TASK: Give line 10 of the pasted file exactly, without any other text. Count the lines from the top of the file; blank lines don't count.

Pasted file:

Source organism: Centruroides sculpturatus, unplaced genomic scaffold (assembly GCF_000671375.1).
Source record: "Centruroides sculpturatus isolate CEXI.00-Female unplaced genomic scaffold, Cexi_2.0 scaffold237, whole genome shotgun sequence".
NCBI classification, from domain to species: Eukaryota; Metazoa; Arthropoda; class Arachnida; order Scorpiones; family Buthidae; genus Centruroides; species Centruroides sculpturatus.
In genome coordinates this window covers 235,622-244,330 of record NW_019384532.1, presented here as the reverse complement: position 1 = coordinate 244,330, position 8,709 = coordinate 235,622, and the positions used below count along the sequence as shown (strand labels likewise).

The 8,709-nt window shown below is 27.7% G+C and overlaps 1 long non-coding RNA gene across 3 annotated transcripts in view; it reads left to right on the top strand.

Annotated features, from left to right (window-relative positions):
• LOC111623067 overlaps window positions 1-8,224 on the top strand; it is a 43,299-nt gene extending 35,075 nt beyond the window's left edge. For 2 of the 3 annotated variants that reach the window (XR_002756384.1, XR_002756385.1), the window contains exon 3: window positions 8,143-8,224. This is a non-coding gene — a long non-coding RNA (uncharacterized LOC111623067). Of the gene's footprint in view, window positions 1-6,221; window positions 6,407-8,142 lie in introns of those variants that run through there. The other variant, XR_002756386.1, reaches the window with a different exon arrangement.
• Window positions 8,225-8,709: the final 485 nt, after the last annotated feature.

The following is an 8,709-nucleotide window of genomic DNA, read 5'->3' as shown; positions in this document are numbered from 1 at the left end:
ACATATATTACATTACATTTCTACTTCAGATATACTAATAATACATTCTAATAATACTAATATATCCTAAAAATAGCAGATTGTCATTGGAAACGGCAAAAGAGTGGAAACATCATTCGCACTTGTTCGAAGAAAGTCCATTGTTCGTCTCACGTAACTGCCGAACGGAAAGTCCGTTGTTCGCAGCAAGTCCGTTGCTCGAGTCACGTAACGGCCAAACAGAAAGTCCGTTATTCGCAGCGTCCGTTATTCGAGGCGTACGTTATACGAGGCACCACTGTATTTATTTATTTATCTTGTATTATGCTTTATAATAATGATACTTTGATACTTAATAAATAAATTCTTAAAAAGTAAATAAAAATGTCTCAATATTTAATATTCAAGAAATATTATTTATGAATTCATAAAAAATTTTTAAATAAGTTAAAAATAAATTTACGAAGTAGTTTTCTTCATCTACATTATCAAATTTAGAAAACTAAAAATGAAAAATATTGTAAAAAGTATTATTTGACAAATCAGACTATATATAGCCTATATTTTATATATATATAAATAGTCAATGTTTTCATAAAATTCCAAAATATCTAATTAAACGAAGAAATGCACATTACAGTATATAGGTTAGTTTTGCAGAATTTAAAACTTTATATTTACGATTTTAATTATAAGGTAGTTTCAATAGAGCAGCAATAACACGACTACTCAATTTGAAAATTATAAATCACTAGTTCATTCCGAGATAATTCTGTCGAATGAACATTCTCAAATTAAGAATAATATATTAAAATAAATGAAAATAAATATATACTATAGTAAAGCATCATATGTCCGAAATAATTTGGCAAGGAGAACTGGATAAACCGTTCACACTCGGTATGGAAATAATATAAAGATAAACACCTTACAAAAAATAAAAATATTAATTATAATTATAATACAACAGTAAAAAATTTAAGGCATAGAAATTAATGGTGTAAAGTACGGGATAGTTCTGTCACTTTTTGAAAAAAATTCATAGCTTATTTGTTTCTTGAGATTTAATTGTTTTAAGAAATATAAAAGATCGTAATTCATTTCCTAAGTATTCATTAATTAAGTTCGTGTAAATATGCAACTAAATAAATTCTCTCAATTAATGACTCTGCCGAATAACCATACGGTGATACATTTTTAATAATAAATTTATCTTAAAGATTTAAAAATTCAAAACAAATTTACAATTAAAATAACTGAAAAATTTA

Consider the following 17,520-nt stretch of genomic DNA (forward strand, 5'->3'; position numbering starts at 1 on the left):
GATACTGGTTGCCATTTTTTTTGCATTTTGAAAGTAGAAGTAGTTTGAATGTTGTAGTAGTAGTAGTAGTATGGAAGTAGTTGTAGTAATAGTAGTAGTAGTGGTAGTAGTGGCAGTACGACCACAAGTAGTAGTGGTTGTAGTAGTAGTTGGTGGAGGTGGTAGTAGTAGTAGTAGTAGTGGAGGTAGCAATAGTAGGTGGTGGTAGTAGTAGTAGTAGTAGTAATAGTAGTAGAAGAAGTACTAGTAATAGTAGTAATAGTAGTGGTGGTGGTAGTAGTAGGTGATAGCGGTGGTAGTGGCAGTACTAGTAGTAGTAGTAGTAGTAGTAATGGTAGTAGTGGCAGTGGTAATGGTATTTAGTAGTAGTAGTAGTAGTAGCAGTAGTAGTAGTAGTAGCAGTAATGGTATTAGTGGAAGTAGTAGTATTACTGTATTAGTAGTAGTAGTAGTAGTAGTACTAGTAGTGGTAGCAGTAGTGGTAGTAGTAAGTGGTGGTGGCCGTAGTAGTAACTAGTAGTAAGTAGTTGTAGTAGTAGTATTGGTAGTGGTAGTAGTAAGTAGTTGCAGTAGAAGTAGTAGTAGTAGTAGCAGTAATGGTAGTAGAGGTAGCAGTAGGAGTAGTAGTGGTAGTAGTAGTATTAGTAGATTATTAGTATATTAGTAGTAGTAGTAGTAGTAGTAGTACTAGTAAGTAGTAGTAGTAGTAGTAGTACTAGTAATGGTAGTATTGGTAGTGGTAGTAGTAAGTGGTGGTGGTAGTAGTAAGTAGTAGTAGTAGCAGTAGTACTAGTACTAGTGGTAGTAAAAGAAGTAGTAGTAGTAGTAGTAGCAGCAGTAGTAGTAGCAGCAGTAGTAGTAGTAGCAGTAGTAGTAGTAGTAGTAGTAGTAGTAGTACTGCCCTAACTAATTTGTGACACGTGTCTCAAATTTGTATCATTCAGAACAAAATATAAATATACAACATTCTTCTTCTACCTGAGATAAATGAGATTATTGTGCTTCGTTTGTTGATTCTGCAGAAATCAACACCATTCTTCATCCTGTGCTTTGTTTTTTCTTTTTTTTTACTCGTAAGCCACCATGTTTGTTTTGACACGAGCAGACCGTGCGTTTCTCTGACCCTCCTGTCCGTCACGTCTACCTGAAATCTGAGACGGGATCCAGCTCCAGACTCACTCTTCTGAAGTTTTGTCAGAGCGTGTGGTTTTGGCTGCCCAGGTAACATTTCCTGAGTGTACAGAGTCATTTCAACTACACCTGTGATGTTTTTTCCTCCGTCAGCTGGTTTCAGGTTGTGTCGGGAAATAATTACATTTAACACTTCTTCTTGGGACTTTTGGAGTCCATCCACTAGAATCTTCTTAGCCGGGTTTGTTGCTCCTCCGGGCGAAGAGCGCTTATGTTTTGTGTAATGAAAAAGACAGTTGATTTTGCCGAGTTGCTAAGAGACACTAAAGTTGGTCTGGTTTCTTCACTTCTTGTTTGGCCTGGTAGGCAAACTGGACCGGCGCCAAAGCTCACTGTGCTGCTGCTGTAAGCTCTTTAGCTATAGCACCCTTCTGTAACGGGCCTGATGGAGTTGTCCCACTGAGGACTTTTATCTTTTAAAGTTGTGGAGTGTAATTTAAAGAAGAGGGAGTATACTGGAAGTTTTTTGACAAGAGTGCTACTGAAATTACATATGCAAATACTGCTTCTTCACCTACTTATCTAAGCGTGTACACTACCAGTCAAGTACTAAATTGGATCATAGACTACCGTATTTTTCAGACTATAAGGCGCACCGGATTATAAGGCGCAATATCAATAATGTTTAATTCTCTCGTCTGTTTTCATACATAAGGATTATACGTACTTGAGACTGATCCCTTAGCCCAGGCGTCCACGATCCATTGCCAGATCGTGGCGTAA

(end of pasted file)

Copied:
ACATATATTACATTACATTTCTACTTCAGATATACTAATAATACATTCTAATAATACTAATATATCCTAAAAATAGCAGATTGTCATTGGAAACGGCAAAAGAGTGGAAACATCATTCGCACTTGTTCGAAGAAAGTCCATTGTTCGTCTCACGTAACTGCCGAACGGAAAGTCCGTTGTTCGCAGCAAGTCCGTTGCTCGAGTCACGTAACGGCCAAACAGAAAGTCCGTTATTCGCAGCGTCCGTTATTCGAGGCGTACGTTATACGAGGCACCACTGTATTTATTTATTTATCTTGTATTATGCTTTATAATAATGATACTTTGATACTTAATAAATAAATTCTTAAAAAGTAAATAAAAATGTCTCAATATTTAATATTCAAGAAATATTATTTATGAATTCATAAAAAATTTTTAAATAAGTTAAAAATAAATTTACGAAGTAGTTTTCTTCATCTACATTATCAAATTTAGAAAACTAAAAATGAAAAATATTGTAAAAAGTATTATTTGACAAATCAGACTATATATAGCCTATATTTTATATATATATAAATAGTCAATGTTTTCATAAAATTCCAAAATATCTAATTAAACGAAGAAATGCACATTACAGTATATAGGTTAGTTTTGCAGAATTTAAAACTTTATATTTACGATTTTAATTATAAGGTAGTTTCAATAGAGCAGCAATAACACGACTACTCAATTTGAAAATTATAAATCACTAGTTCATTCCGAGATAATTCTGTCGAATGAACATTCTCAAATTAAGAATAATATATTAAAATAAATGAAAATAAATATATACTATAGTAAAGCATCATATGTCCGAAATAATTTGGCAAGGAGAACTGGATAAACCGTTCACACTCGGTATGGAAATAATATAAAGATAAACACCTTACAAAAAATAAAAATATTAATTATAATTATAATACAACAGTAAAAAATTTAAGGCATAGAAATTAATGGTGTAAAGTACGGGATAGTTCTGTCACTTTTTGAAAAAAATTCATAGCTTATTTGTTTCTTGAGATTTAATTGTTTTAAGAAATATAAAAGATCGTAATTCATTTCCTAAGTATTCATTAATTAAGTTCGTGTAAATATGCAACTAAATAAATTCTCTCAATTAATGACTCTGCCGAATAACCATACGGTGATACATTTTTAATAATAAATTTATCTTAAAGATTTAAAAATTCAAAACAAATTTACAATTAAAATAACTGAAAAATTTA